Up to 74 births now on Chiswell!
As the pups grow older, females are starting to come and go from the island as they start foraging. Steller sea lions are ‘income breeders’, meaning they give birth, stay with and nurse their pup for a short perinatal period (~10 days on Chiswell), and then alternate going to sea to find food and coming back to nurse their pups. As we mentioned last week, this typically lasts for 1 year until the pup is weaned, but in some cases, nursing can last for up to 3 years!
From some of the early research done on Chiswell (2001-2004) we found that the average duration of foraging trips were fairly short at the start of the summer (16.5 hours) and increased in duration through August (Figure 1). By fall, females spent on average 2.3 days at sea in between returning to their pups!
Monitoring the duration of these trips can be important for understanding any changes to the availability of prey resources. In other systems, longer foraging trips have been linked to low food availability, but the durations observed at Chiswell were similar to those seen in other areas of the SSL range where populations are healthy and stable: suggesting females in that study were not food limited in summer months. You can read more about these findings in Maniscalco et al. 2006.
How Steller sea lions balance maternal care and foraging is very different to what we see with seals. Most seals are considered ‘capital breeders’: meaning they give birth, nurse their pup for 4-30 days (depending on the species) and then go back to sea– leaving the pup fully weaned and on its own. For capital breeders, the whole time a female is with her pup she will not forage, and instead relies on the blubber resources she built up before giving birth for energy.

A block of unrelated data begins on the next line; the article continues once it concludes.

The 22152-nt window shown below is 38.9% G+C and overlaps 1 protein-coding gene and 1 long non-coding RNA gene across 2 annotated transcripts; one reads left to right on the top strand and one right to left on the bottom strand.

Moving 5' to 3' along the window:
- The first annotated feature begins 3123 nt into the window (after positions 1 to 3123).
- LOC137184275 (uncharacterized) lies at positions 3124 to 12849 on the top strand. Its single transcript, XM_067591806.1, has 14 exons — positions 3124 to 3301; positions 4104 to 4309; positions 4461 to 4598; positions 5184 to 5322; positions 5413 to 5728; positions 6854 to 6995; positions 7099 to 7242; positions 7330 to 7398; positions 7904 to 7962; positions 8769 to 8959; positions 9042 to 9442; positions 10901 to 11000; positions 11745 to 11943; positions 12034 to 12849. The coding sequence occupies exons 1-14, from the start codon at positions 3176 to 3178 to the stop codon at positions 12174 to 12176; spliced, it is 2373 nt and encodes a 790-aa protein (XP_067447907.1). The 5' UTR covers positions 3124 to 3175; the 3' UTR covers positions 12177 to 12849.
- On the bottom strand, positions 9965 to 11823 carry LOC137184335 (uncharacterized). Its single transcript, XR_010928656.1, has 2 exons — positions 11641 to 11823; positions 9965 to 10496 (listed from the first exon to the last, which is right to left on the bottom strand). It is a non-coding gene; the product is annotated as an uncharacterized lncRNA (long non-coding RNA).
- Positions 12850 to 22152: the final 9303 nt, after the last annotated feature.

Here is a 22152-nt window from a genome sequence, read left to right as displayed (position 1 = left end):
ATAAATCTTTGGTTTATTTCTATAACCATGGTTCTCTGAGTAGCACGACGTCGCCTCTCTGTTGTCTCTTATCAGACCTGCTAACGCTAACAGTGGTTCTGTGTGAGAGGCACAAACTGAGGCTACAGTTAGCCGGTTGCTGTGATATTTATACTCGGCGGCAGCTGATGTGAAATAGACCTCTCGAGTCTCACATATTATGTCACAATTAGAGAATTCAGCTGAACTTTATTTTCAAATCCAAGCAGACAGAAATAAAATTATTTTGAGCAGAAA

Courtney Shuert, a former ASLC intern and research student, is currently in the UK studying grey seals for her PhD research. She is investigating how capital breeding mums partition their finite amount of energy into different activities. To learn more about grey seal breeding and her work check out their blog: “Studying Seals” and some posts on nursing, pup growth, and energetics!
SEALION IN THE SPOTLIGHT
To continue with the theme of coming and going and foraging: this week we are highlighting Robbie. We first saw her in 2006. Robbie’s best identifying mark is a slight split in her left fore-flipper.
Ref: Maniscalco, J. M., Parker, P., & Atkinson, S. (2006). Interseasonal and interannual measures of maternal care among individual Steller sea lions (Eumetopias jubatus). Journal of Mammalogy, 87(2), 304-311.
All photographs and activities conducted under NMFS Permit No. 18438-00
Written by: Dr. Amy Bishop and Pam Parker